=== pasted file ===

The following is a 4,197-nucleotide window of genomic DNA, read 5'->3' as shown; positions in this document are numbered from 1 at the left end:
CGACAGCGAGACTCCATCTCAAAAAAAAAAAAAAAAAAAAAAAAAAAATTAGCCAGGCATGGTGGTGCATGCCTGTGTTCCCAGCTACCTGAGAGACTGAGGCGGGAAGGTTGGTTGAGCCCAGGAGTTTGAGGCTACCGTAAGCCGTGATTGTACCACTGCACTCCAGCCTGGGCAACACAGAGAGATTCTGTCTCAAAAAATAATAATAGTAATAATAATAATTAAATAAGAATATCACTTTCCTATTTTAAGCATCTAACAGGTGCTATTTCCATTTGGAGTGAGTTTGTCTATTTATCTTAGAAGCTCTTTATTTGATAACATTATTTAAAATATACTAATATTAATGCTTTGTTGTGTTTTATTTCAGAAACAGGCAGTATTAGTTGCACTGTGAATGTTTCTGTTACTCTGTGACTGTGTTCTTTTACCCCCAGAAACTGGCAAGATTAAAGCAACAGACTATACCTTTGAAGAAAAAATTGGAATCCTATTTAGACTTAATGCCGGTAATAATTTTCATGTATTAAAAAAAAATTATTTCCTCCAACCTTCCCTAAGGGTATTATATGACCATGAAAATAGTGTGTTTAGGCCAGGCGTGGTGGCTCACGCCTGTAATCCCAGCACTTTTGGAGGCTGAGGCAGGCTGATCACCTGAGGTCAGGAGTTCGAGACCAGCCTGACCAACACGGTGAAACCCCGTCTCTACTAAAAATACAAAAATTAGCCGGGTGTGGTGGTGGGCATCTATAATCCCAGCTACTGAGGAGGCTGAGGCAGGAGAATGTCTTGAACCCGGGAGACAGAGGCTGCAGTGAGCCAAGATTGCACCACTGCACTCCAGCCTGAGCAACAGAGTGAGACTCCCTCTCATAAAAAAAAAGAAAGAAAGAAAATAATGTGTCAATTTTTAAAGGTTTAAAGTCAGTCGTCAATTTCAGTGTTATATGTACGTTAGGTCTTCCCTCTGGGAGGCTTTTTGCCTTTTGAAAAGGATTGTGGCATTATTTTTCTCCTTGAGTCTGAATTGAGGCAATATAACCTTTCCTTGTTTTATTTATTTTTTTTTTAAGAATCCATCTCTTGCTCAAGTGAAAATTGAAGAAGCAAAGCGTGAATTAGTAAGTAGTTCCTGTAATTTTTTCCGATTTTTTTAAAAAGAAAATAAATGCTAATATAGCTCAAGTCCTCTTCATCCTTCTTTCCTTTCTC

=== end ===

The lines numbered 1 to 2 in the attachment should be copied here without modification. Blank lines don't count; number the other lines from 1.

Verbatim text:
The following is a 4,197-nucleotide window of genomic DNA, read 5'->3' as shown; positions in this document are numbered from 1 at the left end:
CGACAGCGAGACTCCATCTCAAAAAAAAAAAAAAAAAAAAAAAAAAAATTAGCCAGGCATGGTGGTGCATGCCTGTGTTCCCAGCTACCTGAGAGACTGAGGCGGGAAGGTTGGTTGAGCCCAGGAGTTTGAGGCTACCGTAAGCCGTGATTGTACCACTGCACTCCAGCCTGGGCAACACAGAGAGATTCTGTCTCAAAAAATAATAATAGTAATAATAATAATTAAATAAGAATATCACTTTCCTATTTTAAGCATCTAACAGGTGCTATTTCCATTTGGAGTGAGTTTGTCTATTTATCTTAGAAGCTCTTTATTTGATAACATTATTTAAAATATACTAATATTAATGCTTTGTTGTGTTTTATTTCAGAAACAGGCAGTATTAGTTGCACTGTGAATGTTTCTGTTACTCTGTGACTGTGTTCTTTTACCCCCAGAAACTGGCAAGATTAAAGCAACAGACTATACCTTTGAAGAAAAAATTGGAATCCTATTTAGACTTAATGCCGGTAATAATTTTCATGTATTAAAAAAAAATTATTTCCTCCAACCTTCCCTAAGGGTATTATATGACCATGAAAATAGTGTGTTTAGGCCAGGCGTGGTGGCTCACGCCTGTAATCCCAGCACTTTTGGAGGCTGAGGCAGGCTGATCACCTGAGGTCAGGAGTTCGAGACCAGCCTGACCAACACGGTGAAACCCCGTCTCTACTAAAAATACAAAAATTAGCCGGGTGTGGTGGTGGGCATCTATAATCCCAGCTACTGAGGAGGCTGAGGCAGGAGAATGTCTTGAACCCGGGAGACAGAGGCTGCAGTGAGCCAAGATTGCACCACTGCACTCCAGCCTGAGCAACAGAGTGAGACTCCCTCTCATAAAAAAAAAGAAAGAAAGAAAATAATGTGTCAATTTTTAAAGGTTTAAAGTCAGTCGTCAATTTCAGTGTTATATGTACGTTAGGTCTTCCCTCTGGGAGGCTTTTTGCCTTTTGAAAAGGATTGTGGCATTATTTTTCTCCTTGAGTCTGAATTGAGGCAATATAACCTTTCCTTGTTTTATTTATTTTTTTTTTAAGAATCCATCTCTTGCTCAAGTGAAAATTGAAGAAGCAAAGCGTGAATTAGTAAGTAGTTCCTGTAATTTTTTCCGATTTTTTTAAAAAGAAAATAAATGCTAATATAGCTCAAGTCCTCTTCATCCTTCTTTCCTTTCTC